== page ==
Heroes on wheels

One talked a woman out of committing suicide, another helped locate a teenager with special needs, while a third came to the aid of a man with dementia. These public-spirited transport workers were among 26 who won the highest accolade at the National Kindness transport awards last week for going the extra mile. Clement Yong reports.

Eagle-eyed driver spotted lost teen at bus stop


Transport Gold Outstanding Award (Bus operations)

She knew that she should not be eavesdropping, but bus driver Lee Yee Ching simply could not help herself on Sept 27 last year.

During a 10-minute break in between her driving duties at Hougang Central Interchange, Ms Lee, 39, overheard a domestic helper frantically telling an SBS Transit (SBST) colleague that she had lost her employer's daughter, a 19-year-old with special needs.

Ms Lee said last Friday: "I was curious but also very worried when I found out that the girl required special care. It made me really nervous."

As luck would have it, she managed to catch snippets of the teen's description just as she had to resume driving her service number 107 bus from Hougang Central Interchange to Shenton Way Bus Terminal. The bus driver heard that the teen had short, cropped hair and was wearing a purple shirt, black trousers and spectacles.

Ms Lee said she then kept a lookout while driving. At a bus stop near Shenton Way Bus Terminal, she noticed a young woman looking forlorn and sitting alone.

"I quickly parked the bus at the terminal and ran back towards her, smiled and introduced myself, and got her to slowly warm up to me," Ms Lee recounted.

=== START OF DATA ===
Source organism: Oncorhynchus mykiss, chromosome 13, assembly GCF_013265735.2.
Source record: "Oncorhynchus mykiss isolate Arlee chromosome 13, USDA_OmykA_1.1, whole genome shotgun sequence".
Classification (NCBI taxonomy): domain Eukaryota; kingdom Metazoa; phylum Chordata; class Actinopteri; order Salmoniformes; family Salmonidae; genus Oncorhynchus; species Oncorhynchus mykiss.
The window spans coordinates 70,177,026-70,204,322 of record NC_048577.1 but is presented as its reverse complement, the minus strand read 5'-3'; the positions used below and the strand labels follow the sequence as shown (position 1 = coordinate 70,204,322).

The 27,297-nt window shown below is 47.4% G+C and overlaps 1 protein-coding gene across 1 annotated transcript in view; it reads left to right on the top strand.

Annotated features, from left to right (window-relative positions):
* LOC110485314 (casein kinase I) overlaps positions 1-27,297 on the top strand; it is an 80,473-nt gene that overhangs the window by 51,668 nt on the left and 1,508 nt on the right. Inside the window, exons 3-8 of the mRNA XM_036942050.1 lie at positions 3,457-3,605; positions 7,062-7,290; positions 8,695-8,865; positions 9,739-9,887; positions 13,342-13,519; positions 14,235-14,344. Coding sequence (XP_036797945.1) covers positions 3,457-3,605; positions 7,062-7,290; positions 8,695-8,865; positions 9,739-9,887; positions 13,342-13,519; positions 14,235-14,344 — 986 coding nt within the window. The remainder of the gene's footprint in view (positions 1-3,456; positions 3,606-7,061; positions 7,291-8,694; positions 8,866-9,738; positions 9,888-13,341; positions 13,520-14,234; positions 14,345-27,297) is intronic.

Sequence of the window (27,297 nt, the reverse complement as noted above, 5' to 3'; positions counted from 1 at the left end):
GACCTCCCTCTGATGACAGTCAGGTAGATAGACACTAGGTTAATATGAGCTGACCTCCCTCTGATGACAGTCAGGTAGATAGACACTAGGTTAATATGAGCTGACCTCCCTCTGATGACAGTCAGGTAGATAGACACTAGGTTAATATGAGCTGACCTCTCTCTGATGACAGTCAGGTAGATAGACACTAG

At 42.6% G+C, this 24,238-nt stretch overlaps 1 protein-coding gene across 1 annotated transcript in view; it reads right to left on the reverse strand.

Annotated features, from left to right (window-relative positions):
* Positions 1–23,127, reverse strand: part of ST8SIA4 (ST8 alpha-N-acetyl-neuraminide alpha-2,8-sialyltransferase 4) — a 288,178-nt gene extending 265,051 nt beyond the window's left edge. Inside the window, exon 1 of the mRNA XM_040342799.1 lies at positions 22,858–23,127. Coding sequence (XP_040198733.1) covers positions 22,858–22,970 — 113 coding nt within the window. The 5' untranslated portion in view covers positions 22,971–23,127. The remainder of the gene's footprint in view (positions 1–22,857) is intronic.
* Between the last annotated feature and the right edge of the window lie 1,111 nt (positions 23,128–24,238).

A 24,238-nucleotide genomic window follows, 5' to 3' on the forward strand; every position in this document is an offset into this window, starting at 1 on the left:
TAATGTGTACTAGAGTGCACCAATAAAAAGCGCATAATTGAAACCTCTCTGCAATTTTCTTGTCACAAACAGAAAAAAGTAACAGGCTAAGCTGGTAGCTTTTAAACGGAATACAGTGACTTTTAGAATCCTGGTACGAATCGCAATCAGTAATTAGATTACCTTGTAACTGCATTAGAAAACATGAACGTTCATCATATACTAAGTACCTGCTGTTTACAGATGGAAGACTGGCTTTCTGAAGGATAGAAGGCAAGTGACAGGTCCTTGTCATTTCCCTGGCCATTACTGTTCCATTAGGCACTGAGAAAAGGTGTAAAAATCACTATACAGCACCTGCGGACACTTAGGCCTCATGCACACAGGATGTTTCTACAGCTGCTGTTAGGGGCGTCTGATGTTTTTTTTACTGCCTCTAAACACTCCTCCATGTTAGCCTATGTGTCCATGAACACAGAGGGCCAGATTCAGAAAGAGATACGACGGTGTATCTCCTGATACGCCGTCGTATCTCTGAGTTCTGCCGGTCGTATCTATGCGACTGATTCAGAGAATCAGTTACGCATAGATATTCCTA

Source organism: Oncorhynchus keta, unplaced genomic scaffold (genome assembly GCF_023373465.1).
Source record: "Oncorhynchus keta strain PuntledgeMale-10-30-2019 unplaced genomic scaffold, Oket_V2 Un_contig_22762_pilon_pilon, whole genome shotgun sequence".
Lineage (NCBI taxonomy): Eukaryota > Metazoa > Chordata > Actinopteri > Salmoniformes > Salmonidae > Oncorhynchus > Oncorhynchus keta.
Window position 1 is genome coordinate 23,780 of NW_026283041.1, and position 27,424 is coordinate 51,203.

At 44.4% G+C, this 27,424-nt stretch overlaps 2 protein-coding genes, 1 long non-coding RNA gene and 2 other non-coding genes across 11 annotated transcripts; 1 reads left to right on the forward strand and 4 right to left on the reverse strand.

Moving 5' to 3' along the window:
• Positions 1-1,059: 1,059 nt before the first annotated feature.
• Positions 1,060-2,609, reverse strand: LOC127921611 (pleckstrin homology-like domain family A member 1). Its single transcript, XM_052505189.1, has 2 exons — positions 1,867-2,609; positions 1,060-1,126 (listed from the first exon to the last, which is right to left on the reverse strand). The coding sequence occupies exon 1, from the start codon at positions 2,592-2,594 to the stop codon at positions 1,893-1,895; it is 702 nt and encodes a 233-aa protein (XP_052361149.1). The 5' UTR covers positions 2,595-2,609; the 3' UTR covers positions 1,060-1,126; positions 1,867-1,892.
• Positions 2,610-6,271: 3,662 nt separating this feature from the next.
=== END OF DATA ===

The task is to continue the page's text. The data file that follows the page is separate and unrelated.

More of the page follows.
During her attempts to verify the teen's identity, she realised that she had speech disabilities as she would only nod or shake her head in response to questions.

Ms Lee said the teen soon understood that she wanted to help, and began holding Ms Lee's hand. She even allowed Ms Lee to take a photo of her to send to the staff at Hougang Central Interchange to confirm her identity.

Ms Lee, who has two children aged nine and 10 living in Malaysia, said the teen's helplessness tugged at her heartstrings.

"As a mother, seeing a child without her parents breaks my heart. It was what made me really happy to find her too," Ms Lee said.

Later, she led the teen back to the SBST office at the Shenton Way Bus Terminal, before returning to her driving duties. The teen was subsequently reunited with her parents.

When Ms Lee found out that the young woman's family had written to SBST a few days later to thank her, she was overjoyed.

Ms Lee said: "It is only right to do the right thing, but doubly sweet when people are grateful for what you have done."

He reunited dementia patient with his family


Transport Gold Outstanding Award (Bus operations)

On April 27, bus driver Ang Eng Huat, 46, was on his usual service number 137 route between Upper East Coast terminal and Sims Place terminal when the odd behaviour of a senior citizen caught his eye.

Mr Ang, who has been driving with SBS Transit for three years, said he first noticed the man at Sims Place terminal when he did not alight with the rest of the passengers.

"He just sat quietly looking outside and did not get off," recalled Mr Ang.

"When I told him in Hokkien that it was the final stop, he only nodded and seemed not to register what I was saying."

But the bus driver put the man out of his mind after the passenger eventually alighted, deciding to focus on his return drive from Sims Place to Upper East Coast terminal after taking a short break.